Nursery rhymes performed in Makaton.

In this episode, producer Luke Eldridge (Griff’s father) shares scenes from their home as his family works together to help Griff learn to talk.  Bethany Denton edited this episode, along with help from Jeff Emtman. Additional editing help from Nick White at KCRW.

Music:  The Black Spot   |||   Flowers

Hello NYC!  Jeff and Bethany are speaking at The Unplugged Soul at Columbia University’s Heyman Center on April 14th and 15th.  It’s free.  Register here.

HBM069: Redwoods of the In-World [Explicit]

Please Note: This episode contains a brief description of sexual violence (and casual swearing too, but we don’t usually warn you about that).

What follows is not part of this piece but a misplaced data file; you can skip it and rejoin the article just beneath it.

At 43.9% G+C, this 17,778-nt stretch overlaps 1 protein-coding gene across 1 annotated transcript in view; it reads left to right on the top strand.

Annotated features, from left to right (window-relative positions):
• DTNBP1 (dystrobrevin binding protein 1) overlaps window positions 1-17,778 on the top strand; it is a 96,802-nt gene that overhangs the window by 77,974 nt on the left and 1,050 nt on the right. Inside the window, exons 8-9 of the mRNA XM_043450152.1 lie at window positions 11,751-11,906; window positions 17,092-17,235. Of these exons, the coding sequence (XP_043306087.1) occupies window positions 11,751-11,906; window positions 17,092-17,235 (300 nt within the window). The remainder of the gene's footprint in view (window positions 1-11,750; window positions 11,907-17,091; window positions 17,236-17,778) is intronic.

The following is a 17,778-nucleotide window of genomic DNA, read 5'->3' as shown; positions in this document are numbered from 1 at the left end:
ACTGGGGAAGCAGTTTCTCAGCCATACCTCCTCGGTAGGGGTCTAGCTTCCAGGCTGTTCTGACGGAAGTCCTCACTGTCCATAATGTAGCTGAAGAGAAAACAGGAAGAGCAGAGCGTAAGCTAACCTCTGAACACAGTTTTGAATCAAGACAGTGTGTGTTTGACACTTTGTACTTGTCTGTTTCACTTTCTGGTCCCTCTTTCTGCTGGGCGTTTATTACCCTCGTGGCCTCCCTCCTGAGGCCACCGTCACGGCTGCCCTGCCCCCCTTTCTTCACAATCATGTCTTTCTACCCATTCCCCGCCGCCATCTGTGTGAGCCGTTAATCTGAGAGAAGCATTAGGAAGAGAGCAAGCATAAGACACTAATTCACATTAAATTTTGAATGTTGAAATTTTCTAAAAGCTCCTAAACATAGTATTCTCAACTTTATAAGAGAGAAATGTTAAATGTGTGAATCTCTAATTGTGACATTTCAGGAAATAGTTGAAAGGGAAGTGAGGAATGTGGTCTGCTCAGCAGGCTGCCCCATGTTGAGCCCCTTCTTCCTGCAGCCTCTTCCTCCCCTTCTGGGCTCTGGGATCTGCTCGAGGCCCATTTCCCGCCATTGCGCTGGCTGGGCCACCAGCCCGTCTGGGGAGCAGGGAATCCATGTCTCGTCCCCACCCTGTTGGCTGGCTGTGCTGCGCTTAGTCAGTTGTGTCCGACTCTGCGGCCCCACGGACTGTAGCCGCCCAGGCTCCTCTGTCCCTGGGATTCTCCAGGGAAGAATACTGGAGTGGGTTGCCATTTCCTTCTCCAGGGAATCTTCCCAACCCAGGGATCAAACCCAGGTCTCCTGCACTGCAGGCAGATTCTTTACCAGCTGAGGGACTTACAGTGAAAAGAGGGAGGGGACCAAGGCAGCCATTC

Ariadne, Jacqueline, North, and others unnamed are all part of the same system.  They share a single body.  They take turns “fronting” the body, controlling it.  And when they’re not fronting, the system members are free to roam an infinite landscape, a pocket reality that they call the “in-world”.

Together, they go to work every day, spend time with friends and lovers, go to shows, play video games, and live many aspects of a typical life. But when multiple people with varying interests, social skills, and gender identities share a single body, some things are tough.  It’s tough to live in a world that doesn’t understand you, doesn’t know your secrets, or just wants to diagnose you.

The system members refer to their living situation as being “plural” or “multiple”.  Psychiatry calls similar situations Dissociative Identity Disorder.  The system members don’t identify with this diagnosis, as it requires the multiplicity to be hindrance.  They say it’s the opposite of a hindrance--it’s what lets them survive.